The film remains relentlessly depressing, with Fox enduring indignities until the final gut punch.

Fox and His Friends
Fox and His Friends

Criterion’s 1080p, 1.37:1 transfer, sourced from a 4K digital restoration by the Rainer Werner Fassbinder Foundation, closely mirrors Arrow’s Region B Blu-ray.

The visuals showcase excellent fine detail, well-supported grain, and stable, vibrant colors.

The uncompressed mono soundtrack is hindered by post-dubbed dialogue dullness but lacks prominent hiss or noise issues.

In comparison to Arrow’s release, Criterion’s disc provides more content. Filmmaker Ira Sachs discusses the film’s significance in queer cinema, and actor Harry Baer reflects on the filmmaking process.

Archival excerpts feature Fassbinder discussing the film’s politics and composer Peer Raben talking about the cabaret-influenced score.

Additional supplements include a trailer and an essay by former Criterion staff writer Michael Koresky.

Dr. Orloff’s Monster (1964) Redemption

Before gaining notoriety for directing numerous horror films of questionable quality, Jess Franco rose to prominence with his breakthrough film, “The Awful Dr. Orlof” (1962).

Two years later, Franco returned with a quasi-sequel titled “Dr. Orloff’s Monster,” which only briefly references the original character.

Despite the misleading title, this film offers some intriguing elements.

While adhering to a standard horror template, the movie gains depth through moody lighting.

An overarching sense of melancholy is mainly embodied by the reanimated corpse Andros (played by Hugo Blanco), who carries out the sinister commands of Dr. Jekyll (Marcelo Arroita-Jáuregui).

Jekyll’s orders primarily involve the strangulation of prostitutes and cabaret performers.

Simultaneously, Jekyll’s niece, Melissa (Agnès Spaak), returns to the family castle, encountering puzzling and unsettling behavior from her Aunt Inglud (Luisa Sala) and Uncle Jekyll.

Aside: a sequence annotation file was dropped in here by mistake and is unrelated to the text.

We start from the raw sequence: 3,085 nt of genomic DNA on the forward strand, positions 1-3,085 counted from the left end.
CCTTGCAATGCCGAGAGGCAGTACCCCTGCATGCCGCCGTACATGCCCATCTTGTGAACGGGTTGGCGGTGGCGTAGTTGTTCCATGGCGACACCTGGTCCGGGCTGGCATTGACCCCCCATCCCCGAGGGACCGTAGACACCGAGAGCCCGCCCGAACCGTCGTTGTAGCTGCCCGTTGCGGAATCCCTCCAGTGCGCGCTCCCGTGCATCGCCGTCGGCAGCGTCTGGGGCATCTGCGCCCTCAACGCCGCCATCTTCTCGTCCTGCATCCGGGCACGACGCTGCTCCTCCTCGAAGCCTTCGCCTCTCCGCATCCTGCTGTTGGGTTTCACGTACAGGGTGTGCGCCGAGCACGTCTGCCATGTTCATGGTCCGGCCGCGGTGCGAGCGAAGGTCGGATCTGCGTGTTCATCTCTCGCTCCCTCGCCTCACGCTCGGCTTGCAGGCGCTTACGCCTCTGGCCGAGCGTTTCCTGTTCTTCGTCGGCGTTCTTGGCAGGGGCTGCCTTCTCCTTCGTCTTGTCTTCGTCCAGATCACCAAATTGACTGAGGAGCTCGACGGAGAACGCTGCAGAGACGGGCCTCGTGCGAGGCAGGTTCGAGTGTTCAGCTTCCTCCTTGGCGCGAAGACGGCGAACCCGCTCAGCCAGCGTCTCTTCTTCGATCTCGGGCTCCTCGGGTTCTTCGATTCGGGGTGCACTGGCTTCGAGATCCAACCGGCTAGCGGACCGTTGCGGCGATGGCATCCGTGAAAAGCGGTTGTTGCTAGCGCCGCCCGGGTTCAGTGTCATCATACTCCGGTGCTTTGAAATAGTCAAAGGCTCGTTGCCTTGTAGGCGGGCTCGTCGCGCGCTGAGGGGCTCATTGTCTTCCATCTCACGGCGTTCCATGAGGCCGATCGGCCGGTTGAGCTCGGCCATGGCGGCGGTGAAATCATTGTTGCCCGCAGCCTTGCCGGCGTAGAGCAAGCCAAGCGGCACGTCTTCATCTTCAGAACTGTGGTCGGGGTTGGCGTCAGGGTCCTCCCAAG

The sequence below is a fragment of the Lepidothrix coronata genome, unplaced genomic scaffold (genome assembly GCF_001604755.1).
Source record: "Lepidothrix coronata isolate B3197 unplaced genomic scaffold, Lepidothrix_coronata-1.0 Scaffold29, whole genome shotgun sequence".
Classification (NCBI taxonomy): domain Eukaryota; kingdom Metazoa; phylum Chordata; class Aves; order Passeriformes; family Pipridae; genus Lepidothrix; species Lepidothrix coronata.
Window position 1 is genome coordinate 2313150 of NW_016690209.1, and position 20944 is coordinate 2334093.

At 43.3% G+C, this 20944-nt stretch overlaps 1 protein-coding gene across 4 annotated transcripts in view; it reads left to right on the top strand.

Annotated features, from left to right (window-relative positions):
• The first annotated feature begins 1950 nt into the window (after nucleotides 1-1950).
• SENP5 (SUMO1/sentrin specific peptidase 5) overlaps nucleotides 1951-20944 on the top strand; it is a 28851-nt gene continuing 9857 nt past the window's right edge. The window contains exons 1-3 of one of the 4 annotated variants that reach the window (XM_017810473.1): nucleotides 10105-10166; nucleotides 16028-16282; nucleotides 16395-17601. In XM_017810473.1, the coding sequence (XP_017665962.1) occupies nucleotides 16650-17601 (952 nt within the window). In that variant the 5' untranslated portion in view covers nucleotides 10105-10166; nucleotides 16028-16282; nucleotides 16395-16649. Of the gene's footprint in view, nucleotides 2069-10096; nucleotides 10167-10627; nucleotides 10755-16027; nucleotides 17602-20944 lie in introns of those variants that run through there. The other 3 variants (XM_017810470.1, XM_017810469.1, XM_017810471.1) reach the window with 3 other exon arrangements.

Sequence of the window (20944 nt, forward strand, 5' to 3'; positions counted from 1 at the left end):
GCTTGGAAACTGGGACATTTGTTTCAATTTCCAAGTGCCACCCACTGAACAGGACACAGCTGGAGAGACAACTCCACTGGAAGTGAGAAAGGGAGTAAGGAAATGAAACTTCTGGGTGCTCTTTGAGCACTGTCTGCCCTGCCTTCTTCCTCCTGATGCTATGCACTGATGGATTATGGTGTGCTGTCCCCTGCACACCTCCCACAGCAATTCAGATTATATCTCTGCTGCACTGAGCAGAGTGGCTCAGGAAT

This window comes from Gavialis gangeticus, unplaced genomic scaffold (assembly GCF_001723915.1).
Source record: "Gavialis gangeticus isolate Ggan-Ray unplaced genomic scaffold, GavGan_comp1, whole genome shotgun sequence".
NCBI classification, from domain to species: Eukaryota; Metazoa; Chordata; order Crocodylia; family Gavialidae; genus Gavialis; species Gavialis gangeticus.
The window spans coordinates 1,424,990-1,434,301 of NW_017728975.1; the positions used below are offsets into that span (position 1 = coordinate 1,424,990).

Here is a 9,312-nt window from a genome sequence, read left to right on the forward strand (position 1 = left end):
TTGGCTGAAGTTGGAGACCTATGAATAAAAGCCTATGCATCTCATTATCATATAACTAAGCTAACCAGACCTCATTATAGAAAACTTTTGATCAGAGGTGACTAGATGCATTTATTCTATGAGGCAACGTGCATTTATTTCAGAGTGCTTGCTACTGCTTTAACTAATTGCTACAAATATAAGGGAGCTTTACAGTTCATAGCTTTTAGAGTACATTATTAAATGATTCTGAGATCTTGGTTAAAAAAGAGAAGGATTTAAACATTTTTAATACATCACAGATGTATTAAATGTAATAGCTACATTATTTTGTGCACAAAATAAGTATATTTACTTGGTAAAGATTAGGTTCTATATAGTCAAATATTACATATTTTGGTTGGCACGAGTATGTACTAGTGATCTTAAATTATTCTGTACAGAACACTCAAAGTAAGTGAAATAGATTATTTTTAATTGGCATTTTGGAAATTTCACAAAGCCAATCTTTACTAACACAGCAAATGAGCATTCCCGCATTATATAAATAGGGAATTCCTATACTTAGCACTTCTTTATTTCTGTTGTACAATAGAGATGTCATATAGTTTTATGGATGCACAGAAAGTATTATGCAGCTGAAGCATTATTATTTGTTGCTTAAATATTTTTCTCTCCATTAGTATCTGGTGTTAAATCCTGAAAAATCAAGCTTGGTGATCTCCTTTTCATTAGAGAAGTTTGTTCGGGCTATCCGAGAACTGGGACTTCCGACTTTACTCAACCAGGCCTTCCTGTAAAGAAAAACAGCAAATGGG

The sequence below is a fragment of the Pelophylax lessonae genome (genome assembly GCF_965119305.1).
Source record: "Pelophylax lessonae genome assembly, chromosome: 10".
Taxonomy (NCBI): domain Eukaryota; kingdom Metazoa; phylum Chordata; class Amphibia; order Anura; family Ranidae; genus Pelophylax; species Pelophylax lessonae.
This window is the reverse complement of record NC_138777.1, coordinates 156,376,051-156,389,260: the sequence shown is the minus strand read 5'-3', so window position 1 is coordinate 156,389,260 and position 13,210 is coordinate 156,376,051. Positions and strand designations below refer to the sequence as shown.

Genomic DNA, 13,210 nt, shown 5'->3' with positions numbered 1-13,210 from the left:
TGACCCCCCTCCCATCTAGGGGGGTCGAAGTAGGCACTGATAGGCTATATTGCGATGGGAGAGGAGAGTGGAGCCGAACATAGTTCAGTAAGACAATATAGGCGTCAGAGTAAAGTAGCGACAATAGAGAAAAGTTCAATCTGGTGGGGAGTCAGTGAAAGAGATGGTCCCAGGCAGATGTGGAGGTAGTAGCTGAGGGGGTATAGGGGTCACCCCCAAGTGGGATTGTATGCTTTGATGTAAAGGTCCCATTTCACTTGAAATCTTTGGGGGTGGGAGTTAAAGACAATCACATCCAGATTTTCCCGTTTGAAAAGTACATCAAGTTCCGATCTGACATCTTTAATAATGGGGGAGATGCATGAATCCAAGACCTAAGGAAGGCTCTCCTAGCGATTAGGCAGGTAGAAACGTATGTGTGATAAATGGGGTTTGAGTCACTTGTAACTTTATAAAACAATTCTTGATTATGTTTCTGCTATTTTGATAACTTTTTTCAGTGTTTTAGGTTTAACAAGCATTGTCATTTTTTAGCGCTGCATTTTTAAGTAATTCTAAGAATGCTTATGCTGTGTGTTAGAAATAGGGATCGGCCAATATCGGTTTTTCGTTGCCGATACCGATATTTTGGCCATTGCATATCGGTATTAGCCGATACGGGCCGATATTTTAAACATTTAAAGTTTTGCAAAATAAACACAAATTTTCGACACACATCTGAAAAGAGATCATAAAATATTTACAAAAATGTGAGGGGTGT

Information is scarce despite Melissa’s desire to explore her family history, especially regarding her deceased father.

Despite its brief 84-minute duration, “Dr. Orloff’s Monster” is meandering, indulging in lengthy nightclub scenes intermittently interrupted by brief horror elements.

The plot remains coherent primarily, but the simplicity rather than compelling visual storytelling contributes to this clarity.

Franco appears indifferent to spatial awareness, resulting in haphazard cuts and a lack of suspense. The murder scenes suffer from poor blocking.

However, Franco’s visual style is evident, featuring foggy graveyards and smoky clubs shot at unconventional angles.

Dr. Orloff’s Monster
Dr. Orloff’s Monster

While lacking the refinement and psychological depth of directors like Jacques Tourneur or Georges Franju, “Dr. Orloff’s Monster” showcases Franco’s ability to create his brand of atmospheric horror.

The Blu-ray release from Redemption/Kino presents the film in 1080p, 1.66:1 transfer, consistent with their other 1960s Franco film releases.